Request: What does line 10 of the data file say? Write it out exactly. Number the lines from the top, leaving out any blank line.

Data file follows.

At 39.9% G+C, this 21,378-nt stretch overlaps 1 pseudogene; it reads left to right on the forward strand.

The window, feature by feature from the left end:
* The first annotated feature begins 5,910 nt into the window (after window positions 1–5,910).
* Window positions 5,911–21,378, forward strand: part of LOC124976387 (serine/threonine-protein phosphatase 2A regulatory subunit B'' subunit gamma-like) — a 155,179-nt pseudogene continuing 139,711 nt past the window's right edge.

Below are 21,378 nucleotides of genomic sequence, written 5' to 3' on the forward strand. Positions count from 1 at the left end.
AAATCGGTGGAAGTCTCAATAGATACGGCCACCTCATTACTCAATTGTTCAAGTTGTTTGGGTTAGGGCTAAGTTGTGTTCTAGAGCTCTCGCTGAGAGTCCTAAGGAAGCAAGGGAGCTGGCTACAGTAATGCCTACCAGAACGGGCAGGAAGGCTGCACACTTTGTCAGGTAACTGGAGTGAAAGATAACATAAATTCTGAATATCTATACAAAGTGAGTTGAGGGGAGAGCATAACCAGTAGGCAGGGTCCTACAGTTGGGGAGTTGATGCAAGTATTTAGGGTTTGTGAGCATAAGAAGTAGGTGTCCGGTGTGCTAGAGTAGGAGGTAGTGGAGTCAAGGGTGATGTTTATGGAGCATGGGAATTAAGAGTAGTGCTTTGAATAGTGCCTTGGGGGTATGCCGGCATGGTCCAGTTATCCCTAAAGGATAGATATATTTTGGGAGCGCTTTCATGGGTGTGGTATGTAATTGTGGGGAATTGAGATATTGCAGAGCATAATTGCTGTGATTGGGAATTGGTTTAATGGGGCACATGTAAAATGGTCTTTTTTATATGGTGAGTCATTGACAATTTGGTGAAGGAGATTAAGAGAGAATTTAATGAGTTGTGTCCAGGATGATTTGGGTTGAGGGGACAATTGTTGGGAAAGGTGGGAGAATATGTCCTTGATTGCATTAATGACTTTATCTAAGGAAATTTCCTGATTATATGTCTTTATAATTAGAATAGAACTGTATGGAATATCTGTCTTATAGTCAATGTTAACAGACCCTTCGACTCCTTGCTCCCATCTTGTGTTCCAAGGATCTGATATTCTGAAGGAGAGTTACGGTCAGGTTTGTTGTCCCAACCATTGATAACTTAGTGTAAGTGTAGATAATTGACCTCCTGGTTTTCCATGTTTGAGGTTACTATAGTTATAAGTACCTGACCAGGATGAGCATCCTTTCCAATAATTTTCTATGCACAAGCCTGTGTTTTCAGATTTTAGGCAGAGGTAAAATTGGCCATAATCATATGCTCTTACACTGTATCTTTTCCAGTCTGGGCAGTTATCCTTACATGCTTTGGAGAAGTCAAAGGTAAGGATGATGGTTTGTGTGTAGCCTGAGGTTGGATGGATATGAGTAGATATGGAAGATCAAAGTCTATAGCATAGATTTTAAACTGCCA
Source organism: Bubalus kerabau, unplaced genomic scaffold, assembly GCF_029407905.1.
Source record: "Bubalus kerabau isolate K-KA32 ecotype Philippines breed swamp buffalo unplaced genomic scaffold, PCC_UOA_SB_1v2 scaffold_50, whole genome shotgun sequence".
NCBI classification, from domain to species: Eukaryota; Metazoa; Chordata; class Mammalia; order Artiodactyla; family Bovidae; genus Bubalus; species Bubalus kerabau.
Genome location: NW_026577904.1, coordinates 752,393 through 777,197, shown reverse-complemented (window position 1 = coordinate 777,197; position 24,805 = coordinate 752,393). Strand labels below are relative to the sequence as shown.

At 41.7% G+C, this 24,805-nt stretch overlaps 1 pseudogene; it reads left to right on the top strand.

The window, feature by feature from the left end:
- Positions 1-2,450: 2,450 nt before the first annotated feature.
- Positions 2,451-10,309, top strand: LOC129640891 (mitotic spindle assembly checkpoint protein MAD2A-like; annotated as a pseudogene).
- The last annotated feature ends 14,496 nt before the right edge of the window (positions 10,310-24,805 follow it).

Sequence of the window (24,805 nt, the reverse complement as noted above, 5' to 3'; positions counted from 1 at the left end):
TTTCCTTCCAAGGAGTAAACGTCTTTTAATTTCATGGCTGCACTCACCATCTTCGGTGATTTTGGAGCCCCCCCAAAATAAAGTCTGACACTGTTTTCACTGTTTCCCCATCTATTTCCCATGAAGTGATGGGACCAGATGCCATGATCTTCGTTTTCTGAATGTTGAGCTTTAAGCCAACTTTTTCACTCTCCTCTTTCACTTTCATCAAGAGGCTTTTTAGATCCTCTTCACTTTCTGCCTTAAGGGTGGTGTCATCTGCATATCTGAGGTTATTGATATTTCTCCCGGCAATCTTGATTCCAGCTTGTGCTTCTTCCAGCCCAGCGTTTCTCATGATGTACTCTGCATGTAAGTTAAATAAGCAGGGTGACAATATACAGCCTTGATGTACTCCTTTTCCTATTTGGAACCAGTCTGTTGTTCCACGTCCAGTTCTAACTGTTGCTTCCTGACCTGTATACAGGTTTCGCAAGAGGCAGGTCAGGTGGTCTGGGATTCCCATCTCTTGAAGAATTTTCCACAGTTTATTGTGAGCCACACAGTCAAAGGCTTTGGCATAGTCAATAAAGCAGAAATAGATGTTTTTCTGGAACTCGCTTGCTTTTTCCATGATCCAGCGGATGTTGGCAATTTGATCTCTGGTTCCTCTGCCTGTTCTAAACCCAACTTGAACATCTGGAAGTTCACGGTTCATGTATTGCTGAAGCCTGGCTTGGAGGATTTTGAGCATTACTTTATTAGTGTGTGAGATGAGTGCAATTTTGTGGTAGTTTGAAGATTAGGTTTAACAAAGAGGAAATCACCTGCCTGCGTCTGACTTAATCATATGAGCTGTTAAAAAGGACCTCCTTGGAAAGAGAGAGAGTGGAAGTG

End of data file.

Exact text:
Genome location: NW_026577904.1, coordinates 752,393 through 777,197, shown reverse-complemented (window position 1 = coordinate 777,197; position 24,805 = coordinate 752,393). Strand labels below are relative to the sequence as shown.